Mythicism and Historicism as Theories (and an Altar Call to Take a Leap of Doubt)

Mythicism and Historicism as Theories (and an Altar Call to Take a Leap of Doubt) February 22, 2010

Discussion of mythicism continues around the blogosphere. Eric Reitan has posted on the topic of mythicism. Neil Godfrey also has posted two rejoinders. I was rather disheartened to read a comment there from someone who said he reads my blog regularly and was disappointed at what he perceived as my closed-mindedness about the existence of Jesus. That is of course a response (yes, I know, here we go again) which one will often hear from creationists, expressing their dismay that a scientist whom they respect somehow failed to perceive just how powerful the criticisms of evolution are that have been offered by Behe, or Dembski, or whoever else.

The truth is that I am perfectly open to the possibility that Jesus might not have existed. If the evidence leads me there, I will go there. The problem is that the lack of certainty here, the lack of a persuasive explanation there, a significant disagreement among experts over there, all that does not make the existence of Jesus unlikely, any more than similar points about evolution somehow undermine the strength of that best-tested of scientific theories. Lack of evidence is simply lack of evidence – a good theory has to actually account for the evidence we do have. Indeed, perhaps comparing mythicism and historicism to theories in the natural sciences will be helpful. A theory is a framework within which to integrate, explain and account for a wide array of data. Both mainstream and history and mythicism claim to offer that. I certainly may have missed something important (who isn’t capable of doing so?), but from my perspective, mythicism doesn’t account in anything near as straightforward and plausible a manner with the relevant data as does mainstream scholarship on the historical Jesus.

What I’m hearing from mythicists lately sounds like an ironically inverted altar call: only doubt, and the truth become clear. The problem is that I have doubted and continue to doubt. And it is skeptical, critical investigation of the evidence that persuades me that Jesus almost certainly existed, just as it has led me to accept that there are plenty of things in the New Testament Gospels that Jesus is alleged to have said and done which he almost certainly didn’t do. The failure of mythicists to acknowledge that it is possible to genuinely question Jesus’ existence and be persuaded by the evidence that he existed presumably explains why they have felt no need to offer a coherent, plausible account of Christian origins from a mythicist perspective. Like fideists in Christianity, the mythicist standpoint seems to say “Simply doubt, and you will know the truth.” Well, I have doubted, and doubt has not led me to mythicism, but to the conclusion that it is more likely that Jesus existed than that he didn’t.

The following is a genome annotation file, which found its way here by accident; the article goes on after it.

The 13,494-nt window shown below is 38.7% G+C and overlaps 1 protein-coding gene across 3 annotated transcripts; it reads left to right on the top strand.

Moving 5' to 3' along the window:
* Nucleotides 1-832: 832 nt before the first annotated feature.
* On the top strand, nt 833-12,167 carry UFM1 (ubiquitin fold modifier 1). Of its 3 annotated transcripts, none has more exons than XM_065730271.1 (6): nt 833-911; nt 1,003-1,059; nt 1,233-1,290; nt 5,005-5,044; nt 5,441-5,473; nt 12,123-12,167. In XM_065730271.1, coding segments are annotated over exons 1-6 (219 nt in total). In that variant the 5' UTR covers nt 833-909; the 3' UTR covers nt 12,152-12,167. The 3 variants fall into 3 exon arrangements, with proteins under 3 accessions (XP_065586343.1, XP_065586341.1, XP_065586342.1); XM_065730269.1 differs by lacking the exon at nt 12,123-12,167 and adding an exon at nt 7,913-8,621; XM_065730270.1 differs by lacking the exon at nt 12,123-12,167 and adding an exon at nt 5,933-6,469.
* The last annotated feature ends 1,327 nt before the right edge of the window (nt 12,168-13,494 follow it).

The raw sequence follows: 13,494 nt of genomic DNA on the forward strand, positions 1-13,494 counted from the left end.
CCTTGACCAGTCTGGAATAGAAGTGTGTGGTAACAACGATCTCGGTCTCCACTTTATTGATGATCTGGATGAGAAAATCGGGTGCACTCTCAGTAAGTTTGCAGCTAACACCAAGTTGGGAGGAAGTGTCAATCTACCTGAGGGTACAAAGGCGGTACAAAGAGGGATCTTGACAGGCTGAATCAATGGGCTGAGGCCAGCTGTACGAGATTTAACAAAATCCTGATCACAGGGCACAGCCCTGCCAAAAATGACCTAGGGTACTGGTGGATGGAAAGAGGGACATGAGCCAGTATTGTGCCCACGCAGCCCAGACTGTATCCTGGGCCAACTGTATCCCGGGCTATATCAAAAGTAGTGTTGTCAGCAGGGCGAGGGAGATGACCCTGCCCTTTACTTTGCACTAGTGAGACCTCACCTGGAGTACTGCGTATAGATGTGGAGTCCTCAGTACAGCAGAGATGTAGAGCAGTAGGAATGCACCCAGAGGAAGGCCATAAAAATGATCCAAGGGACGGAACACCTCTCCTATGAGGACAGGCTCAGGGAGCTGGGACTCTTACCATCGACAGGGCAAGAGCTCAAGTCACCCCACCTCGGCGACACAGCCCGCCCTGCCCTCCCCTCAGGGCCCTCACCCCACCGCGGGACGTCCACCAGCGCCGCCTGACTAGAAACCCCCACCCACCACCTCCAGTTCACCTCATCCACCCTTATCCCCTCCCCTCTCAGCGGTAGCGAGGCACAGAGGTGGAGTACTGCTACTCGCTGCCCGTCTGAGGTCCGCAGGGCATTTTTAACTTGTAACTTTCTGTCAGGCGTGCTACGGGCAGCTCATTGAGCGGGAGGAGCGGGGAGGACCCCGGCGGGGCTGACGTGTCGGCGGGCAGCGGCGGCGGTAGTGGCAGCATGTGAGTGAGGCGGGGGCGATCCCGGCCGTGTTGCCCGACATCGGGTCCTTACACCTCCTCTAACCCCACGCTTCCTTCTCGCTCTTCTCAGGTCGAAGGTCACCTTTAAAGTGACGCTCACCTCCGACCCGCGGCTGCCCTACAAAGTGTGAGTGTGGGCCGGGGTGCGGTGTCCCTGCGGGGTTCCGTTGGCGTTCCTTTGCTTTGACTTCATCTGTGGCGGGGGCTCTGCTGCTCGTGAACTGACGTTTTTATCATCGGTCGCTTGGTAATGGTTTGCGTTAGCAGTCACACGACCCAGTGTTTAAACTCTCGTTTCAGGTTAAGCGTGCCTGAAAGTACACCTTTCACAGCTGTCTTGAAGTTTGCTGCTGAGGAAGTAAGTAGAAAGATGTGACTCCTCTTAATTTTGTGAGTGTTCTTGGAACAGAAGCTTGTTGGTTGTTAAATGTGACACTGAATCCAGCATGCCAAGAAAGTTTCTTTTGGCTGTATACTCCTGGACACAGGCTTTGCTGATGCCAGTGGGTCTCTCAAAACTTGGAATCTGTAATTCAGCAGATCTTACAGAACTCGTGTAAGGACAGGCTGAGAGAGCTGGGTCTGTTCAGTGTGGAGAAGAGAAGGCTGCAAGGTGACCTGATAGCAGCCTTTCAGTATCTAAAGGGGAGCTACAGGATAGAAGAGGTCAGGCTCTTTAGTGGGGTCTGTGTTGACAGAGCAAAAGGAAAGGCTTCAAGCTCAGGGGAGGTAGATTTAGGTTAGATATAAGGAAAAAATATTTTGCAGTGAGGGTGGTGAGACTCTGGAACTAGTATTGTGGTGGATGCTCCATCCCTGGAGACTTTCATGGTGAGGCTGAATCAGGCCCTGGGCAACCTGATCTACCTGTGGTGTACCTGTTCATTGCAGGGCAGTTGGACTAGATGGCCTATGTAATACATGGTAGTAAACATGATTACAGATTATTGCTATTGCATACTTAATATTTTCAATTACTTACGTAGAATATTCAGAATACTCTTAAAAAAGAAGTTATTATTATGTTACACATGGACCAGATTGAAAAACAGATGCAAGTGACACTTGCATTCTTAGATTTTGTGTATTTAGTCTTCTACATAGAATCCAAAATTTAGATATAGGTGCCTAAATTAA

And for the record, I have read things by Richard Price, and by Earl Doherty. But I’ve also read things by Richard Carrier, and particularly appreciated his podcast (apparently no longer available online) which challenged some common arguments used by mythicists. Since mythicists have published little or nothing in mainstream scholarly venues, it is hardly fair to criticize me for not engaging the best mythicist arguments, or complaining that the views I’m arguing against aren’t representative. When I’ve addressed a mythicist view or claim, it is usually because someone has made an assertion on my blog.

What Richard Carrier offered is what some creationists have offered. Mythicists have begun to police their own ranks and point out that mythicists themselves are guilty of using arguments that are problematic and thus unpersuasive. This is a good first step towards intelligent dialogue. Until well-informed mythicists begin to address the constant repetition of half-truths, falsehoods, mistakes and irrelevancies that typify many mythicist web sites, blogs, and commenters, it will be hard for anyone to take seriously the claim that they represent a phenomenon radically different than young-earth creationism. The only difference that seems clear at this stage is that one calls for a leap of faith, the other for a leap of doubt. But mainstream science, history, and scholarship in general is not about leaps but about careful step-by-step examination.

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